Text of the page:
Given the opportunity to define this band in a sentence, Pinkshinyultrablast are a band that sculpt formidable soundscapes wrapped in vocal swirls and icy synths. Having released their debut album ‘Everything Else Matters’ earlier this year, the band are already showcasing new material which sounds equally ethereal and unshackled. To find out more, Shuf checked in with the Russian shoegazers before their Bristol show at The Lantern.
Let me start with the question on everyone’s lips, if Pinkshinyultrablast were a culinary dish - what would you be and why?
Roman: It’s got to be Borsht. I like Borsht and I like our music.
Igor: You don’t like Borsht!
Lyubov: Haha, I dunno I feel like we’d be a curry. Our sound is loose and soupy but it’s got a crunchy kick.
If you’re talking loose with a crunchy kick, surely milk and cereal would be a more of an appropriate comparison?
Lyubov: I dunno - milk is strange. I don’t think we have any milk in our music? Okay, this is getting weird now!
You’re right, I didn’t expect it to get so weird this early so let’s talk about your influences. With blogs drawing so many comparisons between you and seminal shoegaze bands of the 90s, do you identify as revivalists?
Roman: Definitely not. It was a part of our musical childhood to listen to bands like Ride but we hadn’t even listened to Lush - a band which consistently gets name-dropped. I like Mahogany from New York - they had a huge influence on us but apart from the Lush album ‘Spooky’ which was produced by Robin Godfrey, I couldn’t even tell you any songs by them. They haven’t shaped us at all.
Lyubov: We can’t control what people compare us to. But if people see these comparisons then that’s totally fine. I don’t think it’s a problem but I also don’t think it’s where we’re coming from as a band. I feel like we were actually playing with this sort of sound way before anyone revived.
In 2007, I remember saying “if only My Bloody Valentine would ever revive” and that never seemed like a real thing that would actually happen. By the time we started to see more and more reunions I feel like we had already established our own sound disassociated from the whole movement.
Roman: We recorded our first EP before the movement and for us, the music had nothing to do with fashion. We just enjoyed playing together.
Lyubov: And later, we developed an electronic element with the help of Rustam which definitely helped us evolve. We started as a four piece and I played keyboards but now this element is way more refined with the help of samples etc.
And do you listen to electronic music regularly?
Roman: Yeah for sure. But we don’t concern ourselves too much with defining what we listen to by genre. Music is fluid and completely about the feeling for me.
We went to see The Field in St Petersburg and that really inspired me. The guy (Axel Wilner) started producing on his laptop but enrolled a drummer and guitarist for his live show and it was incredible.
Lyubov: Yeah, we’re not trying to categorise ourselves at all. I also love the work of Dan Deacon as he has put no boundaries on any of his musical output. He’s had an orchestral album, he’s had a minimal album - and seeing this sort of exploration really drives us.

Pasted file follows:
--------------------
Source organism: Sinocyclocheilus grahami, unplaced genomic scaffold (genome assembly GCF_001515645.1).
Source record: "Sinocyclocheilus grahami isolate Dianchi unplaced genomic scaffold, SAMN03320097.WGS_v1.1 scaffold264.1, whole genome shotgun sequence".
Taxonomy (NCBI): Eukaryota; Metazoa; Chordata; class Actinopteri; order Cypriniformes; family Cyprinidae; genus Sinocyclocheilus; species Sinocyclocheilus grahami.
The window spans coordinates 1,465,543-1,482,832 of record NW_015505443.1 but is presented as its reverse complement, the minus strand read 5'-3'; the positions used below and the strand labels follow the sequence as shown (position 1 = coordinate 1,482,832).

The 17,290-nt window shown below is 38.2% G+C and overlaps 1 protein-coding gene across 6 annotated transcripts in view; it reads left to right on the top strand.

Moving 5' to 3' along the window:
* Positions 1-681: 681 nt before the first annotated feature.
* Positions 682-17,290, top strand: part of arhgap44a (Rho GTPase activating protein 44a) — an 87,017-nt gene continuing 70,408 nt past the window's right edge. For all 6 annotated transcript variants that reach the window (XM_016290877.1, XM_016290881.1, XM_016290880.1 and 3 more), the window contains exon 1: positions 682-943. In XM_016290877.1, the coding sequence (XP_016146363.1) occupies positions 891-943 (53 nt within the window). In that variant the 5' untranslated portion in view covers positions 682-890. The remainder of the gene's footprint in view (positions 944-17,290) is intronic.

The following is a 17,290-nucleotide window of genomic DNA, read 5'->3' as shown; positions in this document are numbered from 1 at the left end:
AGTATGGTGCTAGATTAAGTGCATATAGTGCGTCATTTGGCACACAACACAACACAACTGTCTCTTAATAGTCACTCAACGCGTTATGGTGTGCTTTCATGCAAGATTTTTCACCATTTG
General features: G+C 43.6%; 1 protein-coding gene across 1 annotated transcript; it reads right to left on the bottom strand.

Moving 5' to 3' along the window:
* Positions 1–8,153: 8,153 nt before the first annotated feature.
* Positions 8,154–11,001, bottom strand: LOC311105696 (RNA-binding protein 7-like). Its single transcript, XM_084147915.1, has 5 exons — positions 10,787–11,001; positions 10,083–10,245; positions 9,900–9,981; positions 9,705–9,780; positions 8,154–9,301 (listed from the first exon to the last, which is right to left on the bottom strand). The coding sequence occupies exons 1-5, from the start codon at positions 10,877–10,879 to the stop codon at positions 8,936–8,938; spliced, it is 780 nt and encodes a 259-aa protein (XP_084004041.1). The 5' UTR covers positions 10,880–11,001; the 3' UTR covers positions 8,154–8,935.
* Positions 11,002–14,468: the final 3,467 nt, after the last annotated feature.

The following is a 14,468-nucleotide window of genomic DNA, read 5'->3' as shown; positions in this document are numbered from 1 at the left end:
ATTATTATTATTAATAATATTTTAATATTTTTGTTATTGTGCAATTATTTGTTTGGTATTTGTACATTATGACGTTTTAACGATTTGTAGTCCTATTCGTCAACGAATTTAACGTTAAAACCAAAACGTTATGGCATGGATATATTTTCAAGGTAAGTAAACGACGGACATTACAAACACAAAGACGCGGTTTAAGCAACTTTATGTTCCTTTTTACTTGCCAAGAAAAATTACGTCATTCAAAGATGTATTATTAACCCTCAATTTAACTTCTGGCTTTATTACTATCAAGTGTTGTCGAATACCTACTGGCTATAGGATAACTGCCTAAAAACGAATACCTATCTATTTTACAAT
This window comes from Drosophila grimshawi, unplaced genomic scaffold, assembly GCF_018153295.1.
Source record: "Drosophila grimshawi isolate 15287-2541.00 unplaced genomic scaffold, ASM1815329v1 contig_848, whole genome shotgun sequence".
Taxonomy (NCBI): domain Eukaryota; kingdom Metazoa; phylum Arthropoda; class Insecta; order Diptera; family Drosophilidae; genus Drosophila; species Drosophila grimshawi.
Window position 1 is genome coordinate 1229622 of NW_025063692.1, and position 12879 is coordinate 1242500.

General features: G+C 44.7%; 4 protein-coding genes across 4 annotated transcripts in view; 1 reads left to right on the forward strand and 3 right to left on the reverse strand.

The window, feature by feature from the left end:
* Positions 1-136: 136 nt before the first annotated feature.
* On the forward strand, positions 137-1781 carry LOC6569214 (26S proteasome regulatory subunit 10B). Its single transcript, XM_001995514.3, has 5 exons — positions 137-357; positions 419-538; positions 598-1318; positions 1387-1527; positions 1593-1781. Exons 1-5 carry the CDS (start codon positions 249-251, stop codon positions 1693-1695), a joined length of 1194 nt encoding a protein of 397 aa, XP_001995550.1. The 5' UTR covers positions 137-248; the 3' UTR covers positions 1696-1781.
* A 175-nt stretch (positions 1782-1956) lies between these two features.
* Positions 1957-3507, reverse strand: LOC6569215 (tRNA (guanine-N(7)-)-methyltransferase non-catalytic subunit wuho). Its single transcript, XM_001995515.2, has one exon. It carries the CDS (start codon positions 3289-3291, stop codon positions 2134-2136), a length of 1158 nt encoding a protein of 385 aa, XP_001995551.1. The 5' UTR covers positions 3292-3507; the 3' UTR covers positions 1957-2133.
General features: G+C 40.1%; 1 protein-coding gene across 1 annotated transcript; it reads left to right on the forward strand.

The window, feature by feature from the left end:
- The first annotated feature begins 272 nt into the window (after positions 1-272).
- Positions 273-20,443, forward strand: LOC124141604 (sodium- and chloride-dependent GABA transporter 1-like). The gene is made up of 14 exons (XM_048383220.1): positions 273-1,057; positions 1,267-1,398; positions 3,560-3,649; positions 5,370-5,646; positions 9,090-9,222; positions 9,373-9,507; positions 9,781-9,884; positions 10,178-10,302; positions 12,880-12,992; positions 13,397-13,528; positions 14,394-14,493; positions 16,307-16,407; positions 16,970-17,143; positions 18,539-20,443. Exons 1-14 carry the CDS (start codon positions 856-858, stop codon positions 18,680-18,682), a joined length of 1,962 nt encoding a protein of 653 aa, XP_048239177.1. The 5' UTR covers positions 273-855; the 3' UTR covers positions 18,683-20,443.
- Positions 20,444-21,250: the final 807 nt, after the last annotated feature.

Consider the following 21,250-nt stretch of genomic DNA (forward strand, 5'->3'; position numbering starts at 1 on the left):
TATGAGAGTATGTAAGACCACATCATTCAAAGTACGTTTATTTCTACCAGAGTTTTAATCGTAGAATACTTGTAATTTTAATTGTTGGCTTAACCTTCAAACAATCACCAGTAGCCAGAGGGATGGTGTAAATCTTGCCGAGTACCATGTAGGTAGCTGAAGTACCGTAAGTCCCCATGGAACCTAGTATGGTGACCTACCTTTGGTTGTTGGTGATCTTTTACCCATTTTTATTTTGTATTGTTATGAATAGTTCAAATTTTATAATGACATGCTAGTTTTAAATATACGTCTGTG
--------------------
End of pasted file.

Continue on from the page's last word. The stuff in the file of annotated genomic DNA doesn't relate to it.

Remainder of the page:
Of course, Western journalists are always quick to ask you about your Russian roots but do you think it matters at all where you are from?
Lyubov: Not at all. I mean we didn’t have tonnes of bands playing over in St Petersburg but as long as you could find people who enjoyed the same music to play with you then that’s all that matters. It’s about matching yourselves together and understanding each other. It’s not about where you’re from or what you’re doing. We’re all just friends from high school/college and it just happened.
Igor: A chain of coincidence!
Lyubov: Yeah! People in St Petersburg and Moscow are always posting online like ‘hey, we need a new bassist’ but we never used anything like that. Pinkshinyultrablast started from us just jamming and giving it a try - we started off playing Krautrock!
Roman: And now I have Rihanna on my T-shirt.
Lyubov: Yeah I’m a fan!
Who isn’t? Moving on to lyricism, the vocals seem to acquire an almost instrumental role in your songs. Does it bother you if the actual words our lost on people?
Lyubov: No I don’t mind. We played with Mogwai in Glasgow and Martin from the band said “I think your music appeals to more people because there aren’t really any lyrics”.
Roman: But I haven’t understood the words in Mogwai recordings either!
Lyubov: That’s true, but to be honest - as long as people catch some words then I’m happy with that. Going back to the curry comparison I mentioned, people will catch certain chunks but the rest is soup. Not that the soup is bad, it all tastes good!
Glad we could bring the conversation back to that food analogy. And in terms of recording, you struggled with your last album after sending music back and forth to America. Was the process a lot smoother this time round working on your new record?
Lyubov: Yeah, we just had a bit of bad luck. There weren’t many people to work with where we were so we just chose someone who we thought would understand our direction. And they did contribute a bit but overall we’ve learnt a lot from the experience. The new album is already finished and yeah, it was a much quicker process.
Roman: We already had all the songs for our new record before ‘Everything Else Matters’. The songs came to us very organically and in my opinion, our new record is a modern punk rock album. We can’t wait to share it.
Words: George Hemmati